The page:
Soon enough we shall see the fruits of that errand, and I only hope that we shall not end by killing ourselves! Háma thought, suppressing the urge to massage the muscles at the base of his neck, for he could feel a headache coming on. I do not need this, he thought grumpily. 'Tis hard enough in the Mark these days simply to do the task assigned one, let alone do it well and as it ought to be done. I do not need to deal now with would-be legends!


But as was ever the case in important matters, the choice was not his to make: fate would present him with perplexities, and he would have to decide what to do to tame them. If they can be tamed! And can I tame them if I do not believe? Such questions ought not to fall within the purview of the captain of the king's household guard, but then again, the king's captain ought not to have to go behind his sovereign's back in order to secure the safety of not only the king but the realm. He ought not to have to watch as the king's sister-daughter worked herself into a most untenable position in order to protect not only her brother but the kingdom; he ought not to have to be a conspirator to be loyal.


There are many things that ought not to be, and which are in spite of that! he thought with sour desperation, but men of the Riddermark did not complain of fortune. They endured, they followed it, and whithersoever it led, they met the devil with a grin. That was tradition, at least. Reality might be different, but for the sake of the Mark, Háma had already perjured himself in the eyes of the law several times, so he supposed that he might as well seek redress of evil in the two wanderers whom Brand escorted now to Meduseld. Assuming one of them was in truth Isildur's Heir, perhaps he might at least show a king's intiative and rid them of one Wormtongue. Mere wishful thinking, that, and without doubt, he would do better to observe the two that Brand even now brought before the doors of Meduseld.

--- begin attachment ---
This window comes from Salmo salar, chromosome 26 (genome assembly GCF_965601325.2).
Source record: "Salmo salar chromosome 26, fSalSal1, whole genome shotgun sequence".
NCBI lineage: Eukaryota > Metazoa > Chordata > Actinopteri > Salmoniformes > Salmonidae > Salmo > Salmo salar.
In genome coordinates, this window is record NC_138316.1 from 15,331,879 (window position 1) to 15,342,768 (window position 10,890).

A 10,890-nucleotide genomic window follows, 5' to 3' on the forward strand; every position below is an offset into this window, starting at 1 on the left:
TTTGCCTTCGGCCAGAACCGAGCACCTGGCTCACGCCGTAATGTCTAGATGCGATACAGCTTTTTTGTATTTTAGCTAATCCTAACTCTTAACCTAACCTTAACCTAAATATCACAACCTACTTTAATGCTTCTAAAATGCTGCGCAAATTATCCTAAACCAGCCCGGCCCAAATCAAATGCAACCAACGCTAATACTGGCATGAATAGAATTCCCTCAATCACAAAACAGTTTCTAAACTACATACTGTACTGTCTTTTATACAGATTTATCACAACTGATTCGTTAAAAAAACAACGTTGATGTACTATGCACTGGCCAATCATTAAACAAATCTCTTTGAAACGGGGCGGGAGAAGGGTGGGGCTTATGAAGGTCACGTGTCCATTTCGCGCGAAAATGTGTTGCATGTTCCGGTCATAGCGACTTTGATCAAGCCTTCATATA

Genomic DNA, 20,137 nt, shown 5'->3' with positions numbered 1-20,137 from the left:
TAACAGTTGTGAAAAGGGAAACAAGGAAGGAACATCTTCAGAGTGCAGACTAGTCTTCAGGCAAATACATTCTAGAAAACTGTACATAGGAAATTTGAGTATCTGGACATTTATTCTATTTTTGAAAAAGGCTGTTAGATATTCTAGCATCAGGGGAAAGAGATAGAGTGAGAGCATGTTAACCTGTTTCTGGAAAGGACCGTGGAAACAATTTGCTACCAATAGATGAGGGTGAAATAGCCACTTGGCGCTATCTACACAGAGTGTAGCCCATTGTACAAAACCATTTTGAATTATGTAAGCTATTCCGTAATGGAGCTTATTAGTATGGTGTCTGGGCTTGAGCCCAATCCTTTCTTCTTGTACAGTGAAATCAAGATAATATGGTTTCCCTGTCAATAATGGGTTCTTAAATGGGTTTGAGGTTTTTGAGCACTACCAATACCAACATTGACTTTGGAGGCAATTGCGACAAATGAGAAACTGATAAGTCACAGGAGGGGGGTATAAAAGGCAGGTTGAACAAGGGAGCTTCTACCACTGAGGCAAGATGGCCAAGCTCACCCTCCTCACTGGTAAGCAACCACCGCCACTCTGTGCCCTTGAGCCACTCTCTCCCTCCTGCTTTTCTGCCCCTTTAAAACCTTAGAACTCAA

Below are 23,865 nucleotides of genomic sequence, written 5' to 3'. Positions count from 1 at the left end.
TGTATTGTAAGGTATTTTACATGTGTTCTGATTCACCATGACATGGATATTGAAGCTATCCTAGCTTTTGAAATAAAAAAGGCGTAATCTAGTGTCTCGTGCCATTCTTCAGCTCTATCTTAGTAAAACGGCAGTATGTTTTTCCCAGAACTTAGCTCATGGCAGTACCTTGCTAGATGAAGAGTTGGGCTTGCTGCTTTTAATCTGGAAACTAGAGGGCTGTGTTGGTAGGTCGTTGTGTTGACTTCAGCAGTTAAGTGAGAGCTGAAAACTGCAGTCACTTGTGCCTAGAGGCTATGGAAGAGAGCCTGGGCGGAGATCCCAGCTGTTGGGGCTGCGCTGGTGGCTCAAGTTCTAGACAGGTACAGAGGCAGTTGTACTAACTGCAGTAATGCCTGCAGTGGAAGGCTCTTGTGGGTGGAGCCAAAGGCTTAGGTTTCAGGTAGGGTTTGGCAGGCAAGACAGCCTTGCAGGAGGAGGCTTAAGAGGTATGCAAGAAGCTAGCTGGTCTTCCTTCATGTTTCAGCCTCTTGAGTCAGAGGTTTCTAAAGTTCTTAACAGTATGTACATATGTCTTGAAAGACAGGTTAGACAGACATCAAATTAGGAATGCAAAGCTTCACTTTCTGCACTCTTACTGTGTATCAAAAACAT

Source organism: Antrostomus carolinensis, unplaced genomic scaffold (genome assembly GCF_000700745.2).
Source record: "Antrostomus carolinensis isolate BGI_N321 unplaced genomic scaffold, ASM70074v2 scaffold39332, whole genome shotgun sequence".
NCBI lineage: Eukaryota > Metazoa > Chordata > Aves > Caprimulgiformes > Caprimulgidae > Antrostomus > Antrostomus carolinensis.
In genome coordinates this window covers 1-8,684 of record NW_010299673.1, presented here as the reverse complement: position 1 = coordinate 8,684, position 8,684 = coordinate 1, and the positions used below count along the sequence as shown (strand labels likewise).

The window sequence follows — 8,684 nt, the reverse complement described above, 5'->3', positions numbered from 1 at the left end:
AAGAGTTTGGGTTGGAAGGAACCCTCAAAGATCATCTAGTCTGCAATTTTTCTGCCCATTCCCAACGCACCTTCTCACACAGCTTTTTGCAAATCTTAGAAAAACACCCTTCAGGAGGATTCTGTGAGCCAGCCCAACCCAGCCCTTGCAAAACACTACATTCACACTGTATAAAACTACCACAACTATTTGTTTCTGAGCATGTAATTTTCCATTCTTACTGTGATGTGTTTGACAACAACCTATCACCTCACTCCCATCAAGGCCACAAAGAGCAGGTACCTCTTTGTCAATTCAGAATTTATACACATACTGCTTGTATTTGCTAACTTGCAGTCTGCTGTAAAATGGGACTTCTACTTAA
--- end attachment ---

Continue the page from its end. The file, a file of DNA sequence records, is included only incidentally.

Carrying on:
They were certainly unlike any others that Háma had ever seen: though grey cloaks hung close about their shoulders, eerily seeming to shift in hue to match the sky or the stones, the rest of their gear was work of mortal hands. Even so, the Dwarf's corselet was clearly of far superior make than any that lay within Edoras's treasuries, and given the reputation of that stout and fierce race, that came as little surprise. The broad-bladed, double-headed axe that the Dwarf bore had the look of a weapon lovingly tended and kept in immaculate condition against all too frequent need. And the scowl on his face matched the one that Háma politely refrained from wearing as he turned his attention to the Man.


Héor's son did not lack for inches and he looked up to very few, but this wanderer had a hand-span on him. He was Éomer's height easily, and might just have a hair's breadth on that worthy as well, though it was hard to tell from this angle. Unlike the Dwarf, whose raiment proclaimed him a warrior well-equipped for battle, the Man wore plain clothes of the sort any common horse-herder or vagabond might wear: shades of brown and dark green, leather and rough home-spun that bore no few blood or grass stains. Naught but the sword that depended from a well-worn sword-belt would have marked him for a warrior. Naught but that, and his bearing, Háma amended. Even the Elf had not made quite the same impression on the warden of Théoden's doors, though perhaps the prince could be excused on account of injury. This wanderer fairly skewered him with his eyes, and Háma had the clear impression that it would not do to cross his will without a very good reason.